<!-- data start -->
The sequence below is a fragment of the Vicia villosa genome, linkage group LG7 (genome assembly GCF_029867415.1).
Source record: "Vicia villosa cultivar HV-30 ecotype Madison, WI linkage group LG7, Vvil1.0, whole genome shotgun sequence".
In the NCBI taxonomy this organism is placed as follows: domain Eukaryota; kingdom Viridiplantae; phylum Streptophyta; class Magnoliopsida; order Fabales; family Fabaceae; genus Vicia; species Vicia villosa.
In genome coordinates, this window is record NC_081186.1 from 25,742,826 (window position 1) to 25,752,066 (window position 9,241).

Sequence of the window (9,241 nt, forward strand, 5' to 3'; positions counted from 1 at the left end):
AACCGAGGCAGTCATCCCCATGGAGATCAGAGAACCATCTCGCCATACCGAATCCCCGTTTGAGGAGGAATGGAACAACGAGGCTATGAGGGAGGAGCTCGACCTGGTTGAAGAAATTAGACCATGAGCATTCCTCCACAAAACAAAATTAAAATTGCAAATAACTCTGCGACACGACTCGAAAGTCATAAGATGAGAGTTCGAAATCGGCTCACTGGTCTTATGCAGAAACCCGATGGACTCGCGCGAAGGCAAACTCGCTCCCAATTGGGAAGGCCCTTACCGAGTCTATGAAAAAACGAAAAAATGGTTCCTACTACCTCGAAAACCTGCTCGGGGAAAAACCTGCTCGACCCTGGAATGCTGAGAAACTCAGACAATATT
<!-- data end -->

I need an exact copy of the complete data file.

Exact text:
The sequence below is a fragment of the Vicia villosa genome, linkage group LG7 (genome assembly GCF_029867415.1).
Source record: "Vicia villosa cultivar HV-30 ecotype Madison, WI linkage group LG7, Vvil1.0, whole genome shotgun sequence".
In the NCBI taxonomy this organism is placed as follows: domain Eukaryota; kingdom Viridiplantae; phylum Streptophyta; class Magnoliopsida; order Fabales; family Fabaceae; genus Vicia; species Vicia villosa.
In genome coordinates, this window is record NC_081186.1 from 25,742,826 (window position 1) to 25,752,066 (window position 9,241).

Sequence of the window (9,241 nt, forward strand, 5' to 3'; positions counted from 1 at the left end):
AACCGAGGCAGTCATCCCCATGGAGATCAGAGAACCATCTCGCCATACCGAATCCCCGTTTGAGGAGGAATGGAACAACGAGGCTATGAGGGAGGAGCTCGACCTGGTTGAAGAAATTAGACCATGAGCATTCCTCCACAAAACAAAATTAAAATTGCAAATAACTCTGCGACACGACTCGAAAGTCATAAGATGAGAGTTCGAAATCGGCTCACTGGTCTTATGCAGAAACCCGATGGACTCGCGCGAAGGCAAACTCGCTCCCAATTGGGAAGGCCCTTACCGAGTCTATGAAAAAACGAAAAAATGGTTCCTACTACCTCGAAAACCTGCTCGGGGAAAAACCTGCTCGACCCTGGAATGCTGAGAAACTCAGACAATATT